It's unlikely that anyone would dispute the fact that the world’s top watermen hail from Hawaii. They may not all have been born here; but the waves, reef and wind here have certainly shaped and hardened them. We as spectators of nearly inhuman feats—as well as their desire to attempt death defying thrills—are persistently captivated by the sheer will and daredevil-like determination of Hawaii’s big wave riders.
Kelly Slater’s birth certificate may have been printed in Florida, but it’s his mastery of the hallowed (and hollow) tube rides at Oahu’s Pipeline surf break that led him to nearly a dozen world championship titles.
Laird Hamilton bounces between homes on Kauai, Maui and Malibu; but it’s his 60-foot drop-ins at the awe inspiring Peahi (“Jaws”) break off Maui—and the dedicated lifestyle regimen that he follows in order to achieve this feat—that earns him the respect of the Maui watersports scene, as well as of every waverider on the planet.
Robby Naish may have been a scrawny, 12 year old windsurfer in Oahu’s Kailua Bay in the late 1970s, but he’s now the most winningest windsurfer on the planet—something that no other rider could even begin to approach in this lifetime. His foray into designing (and riding) kitesurfing as well as standup paddleboarding gear all stems from his time spent living (and raising a family) on Maui. His legendary status has skyrocketed in the last decade, with windsurfers and kiteboarders across the U.S. mainland, Europe and as far as Egypt bowing to his technological advancement of wave riding gear, as well as wind and kiting technique.
Dave Kalama began as the “wingman” for pal Hamilton, often seen jet ski towing each other into massive waves around Maui. He then did a stint as a team rider for Naish, before (recently) breaking off on his own to promote a line of his own gear, as well as tour the globe teaching paddle techniques. Kalama is a true Maui waterman: He’s proved himself time and again finishing in the top tier of racers in paddleboarding, surfing, swimming, canoe racing… nearly every style of paddling known throughout Hawaii.
Maui kiteboarder, windsurfer and photographer Pete Cabrinha has some interesting credentials; he has been attributed with turning high-flying Richard Branson on to kiteboarding. Cabrinha is a fixture at Branson’s British Virgin Islands “Kite Jams,” an annual event that brings a select group of kiteboarders together for a long weekend of mentoring, training and wave riding. In 2012 the first Maui Kite Jam brought Cabrinha and Branson together with a small, dedicated group of kiteboarders that found no shortage of frolicking both off and onshore.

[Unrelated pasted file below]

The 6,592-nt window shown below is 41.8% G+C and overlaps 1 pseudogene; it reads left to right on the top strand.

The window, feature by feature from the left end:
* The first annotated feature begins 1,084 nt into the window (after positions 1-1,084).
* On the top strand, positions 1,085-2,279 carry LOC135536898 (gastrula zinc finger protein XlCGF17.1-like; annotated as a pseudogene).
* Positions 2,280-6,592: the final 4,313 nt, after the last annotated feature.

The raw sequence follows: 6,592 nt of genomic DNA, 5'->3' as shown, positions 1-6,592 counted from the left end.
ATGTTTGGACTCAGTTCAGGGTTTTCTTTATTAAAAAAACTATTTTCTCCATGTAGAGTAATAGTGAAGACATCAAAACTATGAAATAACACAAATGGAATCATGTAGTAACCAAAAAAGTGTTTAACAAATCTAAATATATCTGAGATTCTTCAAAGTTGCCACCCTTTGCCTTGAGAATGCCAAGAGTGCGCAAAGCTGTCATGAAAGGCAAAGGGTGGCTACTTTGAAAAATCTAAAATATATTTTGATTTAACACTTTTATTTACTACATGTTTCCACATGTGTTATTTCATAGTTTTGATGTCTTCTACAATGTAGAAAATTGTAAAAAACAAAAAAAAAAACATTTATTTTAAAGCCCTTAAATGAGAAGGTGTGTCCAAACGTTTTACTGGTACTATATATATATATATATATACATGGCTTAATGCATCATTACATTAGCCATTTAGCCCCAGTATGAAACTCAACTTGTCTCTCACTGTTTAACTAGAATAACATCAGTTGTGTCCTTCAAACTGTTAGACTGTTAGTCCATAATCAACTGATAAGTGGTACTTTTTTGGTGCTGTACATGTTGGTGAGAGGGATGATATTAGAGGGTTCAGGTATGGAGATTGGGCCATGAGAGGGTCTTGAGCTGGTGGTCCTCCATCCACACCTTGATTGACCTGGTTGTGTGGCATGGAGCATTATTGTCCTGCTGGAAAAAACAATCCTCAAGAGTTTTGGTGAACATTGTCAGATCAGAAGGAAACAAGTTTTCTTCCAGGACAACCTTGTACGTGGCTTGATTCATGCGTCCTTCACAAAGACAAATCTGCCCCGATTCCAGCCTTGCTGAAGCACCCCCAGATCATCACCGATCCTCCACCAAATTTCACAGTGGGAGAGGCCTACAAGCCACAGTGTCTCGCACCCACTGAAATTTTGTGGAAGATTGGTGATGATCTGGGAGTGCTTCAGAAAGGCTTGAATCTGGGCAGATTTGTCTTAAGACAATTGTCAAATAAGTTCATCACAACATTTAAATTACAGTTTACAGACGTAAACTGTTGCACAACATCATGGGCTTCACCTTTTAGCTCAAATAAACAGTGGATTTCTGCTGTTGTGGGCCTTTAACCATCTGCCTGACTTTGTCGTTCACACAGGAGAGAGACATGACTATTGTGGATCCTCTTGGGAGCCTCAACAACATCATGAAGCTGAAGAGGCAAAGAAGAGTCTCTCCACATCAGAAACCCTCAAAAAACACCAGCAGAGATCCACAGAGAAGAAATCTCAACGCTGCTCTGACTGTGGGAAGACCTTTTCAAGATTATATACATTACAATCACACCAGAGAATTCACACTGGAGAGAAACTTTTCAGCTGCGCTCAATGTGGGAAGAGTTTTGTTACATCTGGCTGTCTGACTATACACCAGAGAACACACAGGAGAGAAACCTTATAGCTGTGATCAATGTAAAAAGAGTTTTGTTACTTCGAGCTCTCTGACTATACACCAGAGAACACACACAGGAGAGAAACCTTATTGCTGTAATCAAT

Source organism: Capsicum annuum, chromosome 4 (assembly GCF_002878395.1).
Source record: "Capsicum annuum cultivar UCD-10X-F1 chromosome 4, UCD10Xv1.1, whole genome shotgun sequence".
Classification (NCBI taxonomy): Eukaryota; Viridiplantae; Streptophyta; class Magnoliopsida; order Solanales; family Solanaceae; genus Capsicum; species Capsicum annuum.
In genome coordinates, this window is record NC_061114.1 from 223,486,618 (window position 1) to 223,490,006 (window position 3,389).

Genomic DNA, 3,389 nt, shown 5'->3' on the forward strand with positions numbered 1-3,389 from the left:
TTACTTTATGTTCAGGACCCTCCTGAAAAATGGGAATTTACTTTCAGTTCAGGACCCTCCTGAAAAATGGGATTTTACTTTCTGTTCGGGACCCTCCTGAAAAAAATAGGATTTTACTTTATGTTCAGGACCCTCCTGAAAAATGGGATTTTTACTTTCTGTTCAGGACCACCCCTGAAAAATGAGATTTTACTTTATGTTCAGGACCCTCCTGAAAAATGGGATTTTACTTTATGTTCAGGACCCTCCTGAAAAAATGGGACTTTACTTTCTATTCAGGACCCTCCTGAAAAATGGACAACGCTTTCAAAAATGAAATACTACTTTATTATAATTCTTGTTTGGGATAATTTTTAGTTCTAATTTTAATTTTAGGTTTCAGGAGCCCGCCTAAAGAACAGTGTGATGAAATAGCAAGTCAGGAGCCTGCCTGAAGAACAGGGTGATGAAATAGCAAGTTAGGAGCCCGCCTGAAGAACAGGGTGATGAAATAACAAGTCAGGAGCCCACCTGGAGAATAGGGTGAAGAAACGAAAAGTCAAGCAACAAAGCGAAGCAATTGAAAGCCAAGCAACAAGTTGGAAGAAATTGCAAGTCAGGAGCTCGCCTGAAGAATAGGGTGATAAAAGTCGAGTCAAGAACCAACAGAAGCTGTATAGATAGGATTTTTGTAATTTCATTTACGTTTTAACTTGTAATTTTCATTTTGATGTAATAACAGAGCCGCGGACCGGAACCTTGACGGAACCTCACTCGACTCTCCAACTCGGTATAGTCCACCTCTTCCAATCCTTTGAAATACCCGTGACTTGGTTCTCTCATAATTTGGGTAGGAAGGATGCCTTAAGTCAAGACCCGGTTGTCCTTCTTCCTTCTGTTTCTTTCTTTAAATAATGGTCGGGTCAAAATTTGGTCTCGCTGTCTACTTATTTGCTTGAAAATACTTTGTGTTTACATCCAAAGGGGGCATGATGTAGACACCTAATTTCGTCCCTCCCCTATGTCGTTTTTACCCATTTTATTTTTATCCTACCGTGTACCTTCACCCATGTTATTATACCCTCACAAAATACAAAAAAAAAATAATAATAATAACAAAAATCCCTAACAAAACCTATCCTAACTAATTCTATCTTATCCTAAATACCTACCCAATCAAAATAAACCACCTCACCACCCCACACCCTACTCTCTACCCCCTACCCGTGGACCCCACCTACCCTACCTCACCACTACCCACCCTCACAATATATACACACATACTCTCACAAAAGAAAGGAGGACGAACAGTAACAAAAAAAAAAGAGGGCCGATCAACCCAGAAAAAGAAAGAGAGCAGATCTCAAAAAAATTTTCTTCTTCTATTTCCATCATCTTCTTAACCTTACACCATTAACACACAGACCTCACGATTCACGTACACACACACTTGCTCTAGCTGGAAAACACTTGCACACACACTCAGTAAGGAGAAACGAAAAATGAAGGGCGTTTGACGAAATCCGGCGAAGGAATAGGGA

Finally, if all this is too tantalizing and you’re ready to shed your landlubber persona, the Aloha Windsurfing Clinic offers day-long facetime with one of two professional big wave riders who are sure to up your waterman (or woman) status. Matt Pritchard, a former Super XWorld, U.S. National and World Tour winner, teaches alongside Britain’s own female Wavesailing and Triple Crown champion Shawna Cropas (it doesn’t hurt that she’s also a swimwear model). If you’re really itching to immerse, the duo offer a five-day windsurfing and stand-up paddleboard camp at the tony Four Seasons Resort Maui at Wailea, a part of their “Unforgettable Events” series.
Partnering with Delta means we can connect you to numerous destinations across the United States and Canada, booking flights to Maui couldn’t be easier.
Have you experienced the Maui watersports scene? Which big wave riders inspire you to get out on the water? Share your thoughts with us below.
Written by Brian Berusch
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About the author: BrianBeruschBrian Berusch
Brian Berusch traded in his Manhattan gym membership for a quiver of surfboards, trail running shoes and a one-way ticket to Honolulu more than a decade ago. Since then, he’s interviewed dozens of celebrities and covered the destination for more than 25 travel and lifestyle magazines. He’s an award-winning Editorial Director, a Today Show correspondent and most recently the publisher of two new magazines. He has yet to “get barreled” in the perfect wave.